Having been immersed in D&D party creation lately, I was inspired to write my own taxonomy of the fourth edition party roles. This may be deathly boring to you, in which case, well, stop reading. But people seemed to enjoy my communication style on this sort of topic for WoW, and I like doing it, so there.
D&D 4e explicitly breaks character classes down into four roles: defender, leader, striker, and controller. However, when I think about how a class works, I just think about resources. Pretty much everything can be generalized as a resource. Spells? That's a resource. Hit points? Throw 'em on the resources pile. Potions, ammunition, special abilities, how many actions you can take in a turn, even how many warm bodies your side has - all just resources. Fights between the party and monsters are really just races to see who can deplete whose pile of resources fastest. When you think about how a character works, think of it in terms of how they (i) conserve the party's resources, and (ii) deplete the enemy's resources.
Defenders are characters whose special talent is making the bad guys use their resources inefficiently. They do this in a couple of ways.
Having good defenses, and marks. If your character has very good defenses, enemies who attack you are using their resources inefficiently. It's as simple as answering this question: if two party members are going to be attacked by an attack that deals 10 damage, and A has a 40% chance of being hit by that attack while B has a 75% chance of being hit, who would you rather throw under the bus? Now answer: who would the bad guy rather attack? Anybody can have a high defense. A defender is only making the enemy inefficient if she (i) has better defenses than the bad guys' alternative targets, and (ii) a way to incentivize the bad guys to attack her nevertheless. That way is called a "mark," and generally only defenders can mark the bad guys. When a bad guy is marked, he takes a -2 penalty to attack anybody other than the person who marked him. But note that merely being able to mark somebody is not enough. If you have high defenses, the enemy can sensibly not attack you. If you have marked the enemy and he wanted to attack you anyway, he's just doing what he wanted to do all along. But if you have high defenses and mark the enemy, you have degraded his efficiency no matter who he attacks. And the more inefficient the enemy, the more likely your side is to win the resources race.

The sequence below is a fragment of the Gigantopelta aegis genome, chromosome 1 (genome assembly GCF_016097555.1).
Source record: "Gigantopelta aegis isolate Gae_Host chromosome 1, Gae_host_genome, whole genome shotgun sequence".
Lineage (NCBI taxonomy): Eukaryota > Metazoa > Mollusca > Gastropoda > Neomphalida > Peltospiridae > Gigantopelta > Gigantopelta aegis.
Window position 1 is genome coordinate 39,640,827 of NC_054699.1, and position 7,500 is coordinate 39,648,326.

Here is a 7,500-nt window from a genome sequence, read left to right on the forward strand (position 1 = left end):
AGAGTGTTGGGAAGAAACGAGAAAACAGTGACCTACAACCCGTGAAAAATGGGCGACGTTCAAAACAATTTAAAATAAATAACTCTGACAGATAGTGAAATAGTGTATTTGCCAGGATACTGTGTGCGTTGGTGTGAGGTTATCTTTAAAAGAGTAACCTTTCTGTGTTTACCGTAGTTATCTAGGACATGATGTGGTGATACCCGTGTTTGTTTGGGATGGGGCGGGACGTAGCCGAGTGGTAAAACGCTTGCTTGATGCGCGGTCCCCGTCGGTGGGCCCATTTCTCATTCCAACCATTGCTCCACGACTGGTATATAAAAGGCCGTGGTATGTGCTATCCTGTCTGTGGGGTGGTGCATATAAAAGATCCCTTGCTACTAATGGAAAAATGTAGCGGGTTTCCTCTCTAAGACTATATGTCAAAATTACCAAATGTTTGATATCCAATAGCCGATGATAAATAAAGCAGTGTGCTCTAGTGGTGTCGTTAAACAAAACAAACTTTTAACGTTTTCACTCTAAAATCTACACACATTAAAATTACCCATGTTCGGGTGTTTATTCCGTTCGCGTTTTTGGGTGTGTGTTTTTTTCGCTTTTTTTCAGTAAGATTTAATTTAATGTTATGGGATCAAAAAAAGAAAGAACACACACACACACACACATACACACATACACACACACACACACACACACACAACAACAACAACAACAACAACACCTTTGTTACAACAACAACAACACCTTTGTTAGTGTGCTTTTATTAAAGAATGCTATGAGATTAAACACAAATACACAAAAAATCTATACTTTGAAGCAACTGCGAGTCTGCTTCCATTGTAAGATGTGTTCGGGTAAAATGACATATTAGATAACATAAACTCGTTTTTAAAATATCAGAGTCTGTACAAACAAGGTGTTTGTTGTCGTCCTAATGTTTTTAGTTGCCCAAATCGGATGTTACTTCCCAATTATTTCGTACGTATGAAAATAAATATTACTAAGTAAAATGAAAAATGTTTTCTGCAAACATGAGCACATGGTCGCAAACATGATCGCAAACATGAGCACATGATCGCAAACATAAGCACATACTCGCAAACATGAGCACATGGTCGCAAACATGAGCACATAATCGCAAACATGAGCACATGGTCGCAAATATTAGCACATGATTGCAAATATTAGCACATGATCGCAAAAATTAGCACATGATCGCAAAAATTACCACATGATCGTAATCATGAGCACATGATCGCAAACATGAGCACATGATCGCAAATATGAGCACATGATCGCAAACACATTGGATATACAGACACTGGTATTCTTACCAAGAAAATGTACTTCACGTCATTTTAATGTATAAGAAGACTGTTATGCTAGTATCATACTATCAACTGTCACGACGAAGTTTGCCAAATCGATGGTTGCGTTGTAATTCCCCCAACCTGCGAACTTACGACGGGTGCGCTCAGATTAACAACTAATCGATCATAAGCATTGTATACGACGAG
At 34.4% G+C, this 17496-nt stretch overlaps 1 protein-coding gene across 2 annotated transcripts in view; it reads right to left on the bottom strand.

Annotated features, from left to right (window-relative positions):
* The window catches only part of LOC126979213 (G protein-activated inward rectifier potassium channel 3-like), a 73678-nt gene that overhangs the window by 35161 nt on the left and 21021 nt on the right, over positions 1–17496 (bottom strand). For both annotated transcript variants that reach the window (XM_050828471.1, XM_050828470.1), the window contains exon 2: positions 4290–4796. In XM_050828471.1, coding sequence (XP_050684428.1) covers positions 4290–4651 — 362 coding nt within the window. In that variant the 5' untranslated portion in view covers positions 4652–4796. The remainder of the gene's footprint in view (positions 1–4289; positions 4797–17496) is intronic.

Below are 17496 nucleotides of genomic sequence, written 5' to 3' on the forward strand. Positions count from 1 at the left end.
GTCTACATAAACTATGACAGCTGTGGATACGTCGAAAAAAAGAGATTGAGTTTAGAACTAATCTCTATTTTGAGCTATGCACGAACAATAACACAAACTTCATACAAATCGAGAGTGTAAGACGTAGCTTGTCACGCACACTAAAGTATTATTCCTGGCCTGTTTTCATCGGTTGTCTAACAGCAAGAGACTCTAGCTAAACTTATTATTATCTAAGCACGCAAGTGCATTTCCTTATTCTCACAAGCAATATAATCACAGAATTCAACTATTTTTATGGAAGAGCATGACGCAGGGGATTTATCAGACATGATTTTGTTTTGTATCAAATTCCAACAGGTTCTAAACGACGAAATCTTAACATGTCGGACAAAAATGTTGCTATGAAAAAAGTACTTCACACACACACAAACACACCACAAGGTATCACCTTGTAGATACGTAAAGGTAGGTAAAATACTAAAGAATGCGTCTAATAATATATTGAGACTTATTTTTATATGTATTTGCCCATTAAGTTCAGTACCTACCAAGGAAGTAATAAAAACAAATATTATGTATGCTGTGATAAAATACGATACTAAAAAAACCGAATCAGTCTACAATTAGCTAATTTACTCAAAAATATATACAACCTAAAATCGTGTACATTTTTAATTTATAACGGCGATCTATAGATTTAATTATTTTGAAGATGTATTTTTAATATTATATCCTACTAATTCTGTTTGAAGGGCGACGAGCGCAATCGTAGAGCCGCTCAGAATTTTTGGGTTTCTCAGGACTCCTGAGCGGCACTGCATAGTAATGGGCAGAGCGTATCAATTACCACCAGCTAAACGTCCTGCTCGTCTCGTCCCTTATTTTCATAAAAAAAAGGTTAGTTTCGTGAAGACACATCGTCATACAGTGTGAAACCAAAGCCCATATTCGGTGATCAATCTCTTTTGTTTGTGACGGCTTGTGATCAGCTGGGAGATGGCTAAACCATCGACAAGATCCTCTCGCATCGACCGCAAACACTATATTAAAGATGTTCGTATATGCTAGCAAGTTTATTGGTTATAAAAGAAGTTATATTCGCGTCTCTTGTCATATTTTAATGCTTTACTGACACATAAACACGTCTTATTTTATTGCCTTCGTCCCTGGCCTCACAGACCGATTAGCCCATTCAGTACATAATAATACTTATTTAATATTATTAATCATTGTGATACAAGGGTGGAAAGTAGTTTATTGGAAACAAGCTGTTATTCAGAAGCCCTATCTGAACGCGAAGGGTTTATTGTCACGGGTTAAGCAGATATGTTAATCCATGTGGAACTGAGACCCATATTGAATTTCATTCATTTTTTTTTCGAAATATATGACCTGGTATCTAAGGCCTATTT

Punishing the bad guys. A high-defense character who marks a bad guy is already making him use his actions inefficiently, giving the good guys a competitive edge in the resources race. Defenders also generally have a way to hurt the enemy if they attack somebody other than the character who marked them. For instance, if A marks bad guy X, and X still tries to attack good guy B, A will have some ability that interrupts X's turn and lets her deal damage to him. This is part of the Catch-22 that is how defenders contribute to the resource race, but note that now, instead of making the bad guys use resources inefficiently, you're directly depleting their resource pile by taking away hit points (and possibly a warm body or two).
Some defenders are better at having super defenses; others are better at punishing the bad guys, but I find that having a clear idea of which a character is best at helps me figure out how to best contribute to the team.